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Ulster Farmers' Union hits out at UK Government decision to scrap checks on EU imports

UFC says it has created an uneven playing field and puts our biosecurity, food safety and animal health at risk

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Plans to impose further checks have been dropped (Niall Carson/PA)

Plans to impose further checks have been dropped (Niall Carson/PA)

Plans to impose further checks have been dropped (Niall Carson/PA)

The Ulster Farmers’ Union (UFU) has slammed the UK government’s decision to suspend the introduction of new post-Brexit border checks on imports from the EU to the UK as a step backwards.

UFU president Victor Chestnutt  said it is a move that must be “reconsidered immediately”.

The Government has dropped plans to impose further checks on goods entering the UK from the European Union.

Brexit Opportunities Minister Jacob Rees-Mogg said it would be "wrong to impose new administrative burdens and risk disruption at ports" and added that no further import controls would be imposed on EU goods this year.

The change means restrictions on the imports of chilled meats from the EU and border checks on plant and animal products will not be introduced in July.

Port operators expressed frustration that time and money spent preparing for the new checks has been "wasted".

Mr Rees-Mogg said a "new regime of border import controls" will be established by the end of 2023.

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Goods moving from the UK will continue to be subject to checks in the EU despite the Government deciding not to introduce the controls in Britain.

Controls which have already been introduced in the UK will remain in place.

In a statement to MPs, Mr Rees-Mogg said: "When the UK left the European Union, we regained the right to manage our own borders in a way that works for Britain.

"This includes how we manage imports into our country from overseas.

"British businesses and people going about their daily lives are being hit by rising costs caused by Russia's war in Ukraine and in energy prices.

"It would therefore be wrong to impose new administrative burdens and risk disruption at ports and to supply chains at this point. The remaining import controls on EU goods will no longer be introduced this year - saving British businesses up to £1 billion in annual costs."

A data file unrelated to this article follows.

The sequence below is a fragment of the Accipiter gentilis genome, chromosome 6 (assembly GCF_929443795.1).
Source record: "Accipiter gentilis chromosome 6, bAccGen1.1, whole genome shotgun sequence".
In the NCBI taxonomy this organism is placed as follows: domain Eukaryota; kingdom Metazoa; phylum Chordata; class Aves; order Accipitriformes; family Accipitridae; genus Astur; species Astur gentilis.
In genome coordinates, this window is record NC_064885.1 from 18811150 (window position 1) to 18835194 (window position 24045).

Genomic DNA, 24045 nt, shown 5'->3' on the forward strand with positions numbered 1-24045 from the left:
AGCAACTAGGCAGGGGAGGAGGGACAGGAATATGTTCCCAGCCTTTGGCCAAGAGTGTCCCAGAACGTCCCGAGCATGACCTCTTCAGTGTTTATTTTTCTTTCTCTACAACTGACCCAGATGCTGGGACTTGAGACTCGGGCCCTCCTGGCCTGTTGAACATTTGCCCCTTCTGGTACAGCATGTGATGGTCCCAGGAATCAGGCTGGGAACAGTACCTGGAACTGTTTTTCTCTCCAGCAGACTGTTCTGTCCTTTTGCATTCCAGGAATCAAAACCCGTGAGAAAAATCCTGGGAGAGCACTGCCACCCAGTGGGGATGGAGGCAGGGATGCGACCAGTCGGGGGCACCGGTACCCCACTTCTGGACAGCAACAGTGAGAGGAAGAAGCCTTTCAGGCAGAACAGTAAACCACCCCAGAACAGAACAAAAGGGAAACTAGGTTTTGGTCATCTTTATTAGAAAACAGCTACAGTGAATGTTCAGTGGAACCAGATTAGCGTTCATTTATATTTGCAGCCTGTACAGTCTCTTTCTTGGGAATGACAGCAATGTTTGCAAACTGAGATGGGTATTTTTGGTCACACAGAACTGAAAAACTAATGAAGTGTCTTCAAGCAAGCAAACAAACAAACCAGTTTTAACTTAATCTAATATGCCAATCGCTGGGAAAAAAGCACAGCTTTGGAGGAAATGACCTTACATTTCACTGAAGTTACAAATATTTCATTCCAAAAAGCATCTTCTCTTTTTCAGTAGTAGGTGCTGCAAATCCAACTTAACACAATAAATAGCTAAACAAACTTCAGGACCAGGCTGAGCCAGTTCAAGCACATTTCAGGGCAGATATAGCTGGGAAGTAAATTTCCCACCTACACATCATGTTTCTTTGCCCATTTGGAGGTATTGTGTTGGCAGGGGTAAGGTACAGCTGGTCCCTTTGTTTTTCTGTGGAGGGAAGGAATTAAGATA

Reacting to those plans, Mr Chestnutt said the Government’s decision to delay imposing border checks on EU imports for a fourth time, is “totally unacceptable and hugely unfair" to local producers.

"They’re expected to uphold world leading standards, which they take pride in doing, all the while our EU competitors can take full advantage of an extended grace period allowing them to access our extremely valuable home market relatively burden-free.

"It has created an uneven playing field and puts our biosecurity, food safety and animal health at risk.

“Our local farmers are struggling to manage skyrocketing production costs and our government has once again let them down when they need their support the most. Huge inflationary pressures has the future of many farm businesses hanging in the balance.

"Government should be working with local producers in order to sustain and protect our local food security, not making poor decisions that are going to aggravate an already extremely difficult situation,” he continued.

“We understand that the government’s rationale for delaying the checks is due to the current cost of living crisis and the extra expense it could create for consumers.

"However, we have also continued to flag up farmers situation regarding eyewatering cost increases on-farm which we alone simply cannot absorb, and this must also be taken into account. To have this anti-competitive further controls delay now added on top of this, is extremely disappointing.”

It’s crucial that negotiators now seek to achieve a level playing field with practical and reasonable checks on both imports and exports without delay, UFC said.

Mr Chestnutt concluded: “The UFU continues to push for this border control issue to be resolved and urges the government to abandon these plans to suspend the introduction of new post-Brexit border checks, ending the threat of causing significant damage to our food and farming industries.

"If government does not do this, then it must urgently outline how it will protect our farmers from being at a disadvantage to EU competitors while also safeguarding animal health and welfare in the UK in the coming months.”


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